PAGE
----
There Is No Defense for Solyndra's Failure

By Diana Furchtgott-Roth

Pity Secretary Steven Chu. A Nobel Prize-winning physicist, used to interacting with the smartest scientists in the world, he now has to deal with members of Congress. They want him to apologize for the bankruptcy of Solyndra, the solar company which received $528 million in federal loans before going under. He refused.

On November 17, 2011, in a hearing before the House Energy and Commerce Committee, the focus was not on the approval of the loan guarantee, which occurred in September 2009, but the subsequent restructuring in February 2011, which subordinated the federal government’s initial funds to the new tranche of $75 million put up by investors.

A number of committee members argued that the Department of Energy had violated Section 1702 of the Energy Policy Act of 2005, which states "[t]he obligation shall be subject to the condition that the obligation is not subordinate to other financing."

Mr. Chu claimed that the Energy Department general counsel found that this section only applied to the initial loan guarantee, not any restructuring thereof. When asked why the Department of Energy didn’t consult with the Department of Justice (as at least one Treasury email suggested), Mr. Chu replied that it wasn’t legally necessary to consult with Justice unless there was a provision in the original terms of the loan subordinating taxpayer dollars. It was not made clear why a restructuring of the debt was not subject to the same non-subordination condition as the original loan.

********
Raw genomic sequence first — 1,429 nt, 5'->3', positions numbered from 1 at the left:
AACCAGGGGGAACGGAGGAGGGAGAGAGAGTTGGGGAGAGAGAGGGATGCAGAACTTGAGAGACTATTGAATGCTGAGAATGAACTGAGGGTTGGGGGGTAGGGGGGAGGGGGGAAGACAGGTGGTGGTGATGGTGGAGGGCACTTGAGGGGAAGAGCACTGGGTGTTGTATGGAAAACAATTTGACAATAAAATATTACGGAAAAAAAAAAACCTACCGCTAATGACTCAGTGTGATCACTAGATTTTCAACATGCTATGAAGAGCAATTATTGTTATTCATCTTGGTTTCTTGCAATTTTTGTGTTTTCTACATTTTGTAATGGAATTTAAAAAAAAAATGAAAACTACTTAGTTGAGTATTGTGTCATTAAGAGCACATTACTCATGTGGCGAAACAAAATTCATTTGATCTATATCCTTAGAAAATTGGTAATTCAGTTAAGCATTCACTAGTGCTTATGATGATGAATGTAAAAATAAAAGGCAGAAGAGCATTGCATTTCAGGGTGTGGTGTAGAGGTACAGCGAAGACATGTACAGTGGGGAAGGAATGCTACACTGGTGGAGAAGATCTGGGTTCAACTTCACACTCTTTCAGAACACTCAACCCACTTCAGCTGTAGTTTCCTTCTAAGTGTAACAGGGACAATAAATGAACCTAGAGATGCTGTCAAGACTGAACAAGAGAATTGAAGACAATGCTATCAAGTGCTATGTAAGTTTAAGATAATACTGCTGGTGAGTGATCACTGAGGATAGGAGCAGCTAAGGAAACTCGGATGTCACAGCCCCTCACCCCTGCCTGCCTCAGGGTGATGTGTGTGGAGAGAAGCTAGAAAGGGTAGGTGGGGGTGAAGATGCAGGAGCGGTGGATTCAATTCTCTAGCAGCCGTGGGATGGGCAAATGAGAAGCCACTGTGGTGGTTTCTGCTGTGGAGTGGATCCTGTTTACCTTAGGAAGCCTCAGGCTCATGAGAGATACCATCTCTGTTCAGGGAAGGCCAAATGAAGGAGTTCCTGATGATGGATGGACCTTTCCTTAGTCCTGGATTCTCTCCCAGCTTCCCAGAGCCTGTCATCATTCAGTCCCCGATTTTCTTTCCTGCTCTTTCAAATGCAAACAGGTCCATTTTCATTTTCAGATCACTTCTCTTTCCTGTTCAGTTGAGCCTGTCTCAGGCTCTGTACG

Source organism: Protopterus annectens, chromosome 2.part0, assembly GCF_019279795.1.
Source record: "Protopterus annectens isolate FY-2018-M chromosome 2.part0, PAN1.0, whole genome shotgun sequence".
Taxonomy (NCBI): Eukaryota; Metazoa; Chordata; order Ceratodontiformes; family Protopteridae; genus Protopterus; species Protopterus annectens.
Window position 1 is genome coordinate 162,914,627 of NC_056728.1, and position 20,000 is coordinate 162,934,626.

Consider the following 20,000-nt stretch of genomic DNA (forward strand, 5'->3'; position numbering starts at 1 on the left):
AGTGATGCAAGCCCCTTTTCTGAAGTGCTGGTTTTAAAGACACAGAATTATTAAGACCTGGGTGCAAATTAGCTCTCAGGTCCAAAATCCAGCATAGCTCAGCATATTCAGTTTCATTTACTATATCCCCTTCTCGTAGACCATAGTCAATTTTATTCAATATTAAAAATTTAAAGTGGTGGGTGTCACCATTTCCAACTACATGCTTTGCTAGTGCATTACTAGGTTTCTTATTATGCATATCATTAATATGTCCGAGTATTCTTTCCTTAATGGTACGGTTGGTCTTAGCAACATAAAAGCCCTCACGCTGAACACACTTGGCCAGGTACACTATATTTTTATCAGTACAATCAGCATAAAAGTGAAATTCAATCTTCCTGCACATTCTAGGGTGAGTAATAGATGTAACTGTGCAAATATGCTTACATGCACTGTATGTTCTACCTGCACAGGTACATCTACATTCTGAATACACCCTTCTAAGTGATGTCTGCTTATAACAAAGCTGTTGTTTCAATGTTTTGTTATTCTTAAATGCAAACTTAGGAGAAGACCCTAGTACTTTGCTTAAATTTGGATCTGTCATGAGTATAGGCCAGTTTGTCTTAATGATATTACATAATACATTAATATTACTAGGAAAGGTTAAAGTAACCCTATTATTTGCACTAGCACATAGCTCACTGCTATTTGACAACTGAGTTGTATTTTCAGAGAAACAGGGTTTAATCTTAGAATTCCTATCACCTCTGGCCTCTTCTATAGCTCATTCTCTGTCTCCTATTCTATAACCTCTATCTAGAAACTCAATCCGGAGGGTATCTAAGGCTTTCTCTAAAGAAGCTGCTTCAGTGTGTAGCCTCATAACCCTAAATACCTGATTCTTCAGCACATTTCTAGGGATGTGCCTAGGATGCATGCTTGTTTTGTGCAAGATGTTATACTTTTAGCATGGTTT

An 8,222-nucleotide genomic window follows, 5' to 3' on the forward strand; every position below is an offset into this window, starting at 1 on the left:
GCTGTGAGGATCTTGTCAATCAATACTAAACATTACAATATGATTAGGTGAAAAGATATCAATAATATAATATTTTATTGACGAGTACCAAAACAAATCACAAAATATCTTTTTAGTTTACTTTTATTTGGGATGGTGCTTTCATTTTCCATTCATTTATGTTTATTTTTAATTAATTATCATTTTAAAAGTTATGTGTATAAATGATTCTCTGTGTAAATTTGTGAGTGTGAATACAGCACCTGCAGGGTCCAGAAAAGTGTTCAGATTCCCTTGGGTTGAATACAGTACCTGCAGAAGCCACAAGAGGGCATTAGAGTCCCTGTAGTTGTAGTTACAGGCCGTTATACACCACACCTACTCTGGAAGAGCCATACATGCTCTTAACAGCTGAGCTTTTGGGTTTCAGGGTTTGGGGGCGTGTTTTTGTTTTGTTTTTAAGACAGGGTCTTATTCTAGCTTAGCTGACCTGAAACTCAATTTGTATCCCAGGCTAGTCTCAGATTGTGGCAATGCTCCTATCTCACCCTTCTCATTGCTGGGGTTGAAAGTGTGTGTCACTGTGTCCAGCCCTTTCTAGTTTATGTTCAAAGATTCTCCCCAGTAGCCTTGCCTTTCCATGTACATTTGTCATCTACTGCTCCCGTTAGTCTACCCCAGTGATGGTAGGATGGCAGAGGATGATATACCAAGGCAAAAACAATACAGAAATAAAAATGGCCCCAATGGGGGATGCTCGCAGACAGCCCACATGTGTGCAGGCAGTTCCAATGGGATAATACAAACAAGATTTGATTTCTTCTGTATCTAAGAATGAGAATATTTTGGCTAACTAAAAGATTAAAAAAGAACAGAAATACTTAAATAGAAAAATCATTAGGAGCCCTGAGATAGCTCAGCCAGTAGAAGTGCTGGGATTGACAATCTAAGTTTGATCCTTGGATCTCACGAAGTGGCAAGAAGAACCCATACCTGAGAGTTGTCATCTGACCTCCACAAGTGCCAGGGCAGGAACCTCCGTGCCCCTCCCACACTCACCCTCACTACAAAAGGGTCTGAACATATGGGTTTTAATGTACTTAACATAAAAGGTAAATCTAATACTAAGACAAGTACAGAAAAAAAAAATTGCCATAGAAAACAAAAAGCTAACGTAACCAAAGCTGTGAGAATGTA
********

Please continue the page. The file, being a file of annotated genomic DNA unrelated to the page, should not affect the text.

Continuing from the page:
Mr. Chu repeatedly said it was a tough decision at the time, that if they allowed Solyndra to go bankrupt, the government wouldn’t recover anything. He said they knew in February 2011 Solyndra would go bankrupt and stop construction of Fab 2 if it didn’t receive more funds. Officials apparently figured it would be better to keep funding so that either the factory could become operational and produce revenue or at least reach completion and be sold as a going concern.

Mr. Chu’s staff did him a disservice in not informing him in more detail about Solyndra’s problems. After all, they were not a secret to people who followed the solar energy sector. On May 27, 2010, in trade journal GigaOM, reporter Katie Fehrenbacher suggested that the Energy Department guarantee for Solyndra was a mistake. She wrote that Solyndra’s manufacturing and capital costs far exceeded those of its rivals, and that its technology was uncompetitive.

PricewaterhouseCoopers, Solyndra’s auditors, also expressed public concern about the company. On April 2, 2010, Reuters reported, "PricewaterhouseCoopers LLP said Solyndra's recurring operating losses, negative cash flows, $532.3 million stockholder deficit and other factors 'raise substantial doubt about its ability to continue as a going concern.'" (A deficit means a company’s liabilities are greater than its assets, whereas an operating loss occurs when the cost of producing a good exceeds its revenue.)

Solyndra itself, in its public filing (S-1) at the SEC in September 2009, dutifully offered 22 pages of reasons why it might fail. In case anyone missed the point, the report included a table of financial and operating data for 2006-2009, showing six different measures of gross and net losses. Not one positive outcome.